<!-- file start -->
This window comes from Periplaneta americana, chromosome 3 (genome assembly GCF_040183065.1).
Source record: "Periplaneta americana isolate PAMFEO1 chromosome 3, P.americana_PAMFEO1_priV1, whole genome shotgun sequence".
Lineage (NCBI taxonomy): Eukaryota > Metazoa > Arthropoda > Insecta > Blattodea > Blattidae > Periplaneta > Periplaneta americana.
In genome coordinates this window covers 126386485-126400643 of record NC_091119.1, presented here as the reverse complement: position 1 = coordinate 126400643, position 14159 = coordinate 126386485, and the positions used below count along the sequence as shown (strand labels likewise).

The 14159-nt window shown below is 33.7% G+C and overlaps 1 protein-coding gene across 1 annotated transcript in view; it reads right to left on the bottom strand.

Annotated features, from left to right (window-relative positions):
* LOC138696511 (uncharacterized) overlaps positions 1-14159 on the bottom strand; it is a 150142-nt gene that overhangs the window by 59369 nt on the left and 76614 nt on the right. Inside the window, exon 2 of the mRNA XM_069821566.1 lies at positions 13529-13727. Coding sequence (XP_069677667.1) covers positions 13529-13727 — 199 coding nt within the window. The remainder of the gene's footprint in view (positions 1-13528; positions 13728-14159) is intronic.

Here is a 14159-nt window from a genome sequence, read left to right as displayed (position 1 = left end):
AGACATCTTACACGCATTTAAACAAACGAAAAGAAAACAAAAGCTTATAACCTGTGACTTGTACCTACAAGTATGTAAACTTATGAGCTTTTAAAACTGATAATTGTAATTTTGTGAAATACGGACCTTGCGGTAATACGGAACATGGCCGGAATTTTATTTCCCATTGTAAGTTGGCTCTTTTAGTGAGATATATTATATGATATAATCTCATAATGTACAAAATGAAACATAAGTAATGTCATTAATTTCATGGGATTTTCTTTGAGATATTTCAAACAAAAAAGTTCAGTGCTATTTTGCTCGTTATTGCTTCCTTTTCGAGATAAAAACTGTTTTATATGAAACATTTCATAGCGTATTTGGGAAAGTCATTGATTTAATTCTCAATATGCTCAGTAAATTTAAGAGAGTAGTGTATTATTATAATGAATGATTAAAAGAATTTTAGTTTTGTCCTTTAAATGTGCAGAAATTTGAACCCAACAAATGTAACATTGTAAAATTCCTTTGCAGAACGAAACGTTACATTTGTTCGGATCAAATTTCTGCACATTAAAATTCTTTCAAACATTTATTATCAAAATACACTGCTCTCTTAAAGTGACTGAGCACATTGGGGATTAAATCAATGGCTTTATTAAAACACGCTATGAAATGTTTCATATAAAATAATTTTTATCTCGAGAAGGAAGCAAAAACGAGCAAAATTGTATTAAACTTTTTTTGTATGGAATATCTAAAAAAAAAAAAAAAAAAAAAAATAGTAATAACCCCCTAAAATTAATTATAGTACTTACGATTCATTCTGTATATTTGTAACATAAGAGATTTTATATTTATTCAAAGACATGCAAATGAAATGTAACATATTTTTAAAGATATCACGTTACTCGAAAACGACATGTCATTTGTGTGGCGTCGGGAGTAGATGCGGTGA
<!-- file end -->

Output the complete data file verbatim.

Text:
This window comes from Periplaneta americana, chromosome 3 (genome assembly GCF_040183065.1).
Source record: "Periplaneta americana isolate PAMFEO1 chromosome 3, P.americana_PAMFEO1_priV1, whole genome shotgun sequence".
Lineage (NCBI taxonomy): Eukaryota > Metazoa > Arthropoda > Insecta > Blattodea > Blattidae > Periplaneta > Periplaneta americana.
In genome coordinates this window covers 126386485-126400643 of record NC_091119.1, presented here as the reverse complement: position 1 = coordinate 126400643, position 14159 = coordinate 126386485, and the positions used below count along the sequence as shown (strand labels likewise).

The 14159-nt window shown below is 33.7% G+C and overlaps 1 protein-coding gene across 1 annotated transcript in view; it reads right to left on the bottom strand.

Annotated features, from left to right (window-relative positions):
* LOC138696511 (uncharacterized) overlaps positions 1-14159 on the bottom strand; it is a 150142-nt gene that overhangs the window by 59369 nt on the left and 76614 nt on the right. Inside the window, exon 2 of the mRNA XM_069821566.1 lies at positions 13529-13727. Coding sequence (XP_069677667.1) covers positions 13529-13727 — 199 coding nt within the window. The remainder of the gene's footprint in view (positions 1-13528; positions 13728-14159) is intronic.

Here is a 14159-nt window from a genome sequence, read left to right as displayed (position 1 = left end):
AGACATCTTACACGCATTTAAACAAACGAAAAGAAAACAAAAGCTTATAACCTGTGACTTGTACCTACAAGTATGTAAACTTATGAGCTTTTAAAACTGATAATTGTAATTTTGTGAAATACGGACCTTGCGGTAATACGGAACATGGCCGGAATTTTATTTCCCATTGTAAGTTGGCTCTTTTAGTGAGATATATTATATGATATAATCTCATAATGTACAAAATGAAACATAAGTAATGTCATTAATTTCATGGGATTTTCTTTGAGATATTTCAAACAAAAAAGTTCAGTGCTATTTTGCTCGTTATTGCTTCCTTTTCGAGATAAAAACTGTTTTATATGAAACATTTCATAGCGTATTTGGGAAAGTCATTGATTTAATTCTCAATATGCTCAGTAAATTTAAGAGAGTAGTGTATTATTATAATGAATGATTAAAAGAATTTTAGTTTTGTCCTTTAAATGTGCAGAAATTTGAACCCAACAAATGTAACATTGTAAAATTCCTTTGCAGAACGAAACGTTACATTTGTTCGGATCAAATTTCTGCACATTAAAATTCTTTCAAACATTTATTATCAAAATACACTGCTCTCTTAAAGTGACTGAGCACATTGGGGATTAAATCAATGGCTTTATTAAAACACGCTATGAAATGTTTCATATAAAATAATTTTTATCTCGAGAAGGAAGCAAAAACGAGCAAAATTGTATTAAACTTTTTTTGTATGGAATATCTAAAAAAAAAAAAAAAAAAAAAAATAGTAATAACCCCCTAAAATTAATTATAGTACTTACGATTCATTCTGTATATTTGTAACATAAGAGATTTTATATTTATTCAAAGACATGCAAATGAAATGTAACATATTTTTAAAGATATCACGTTACTCGAAAACGACATGTCATTTGTGTGGCGTCGGGAGTAGATGCGGTGA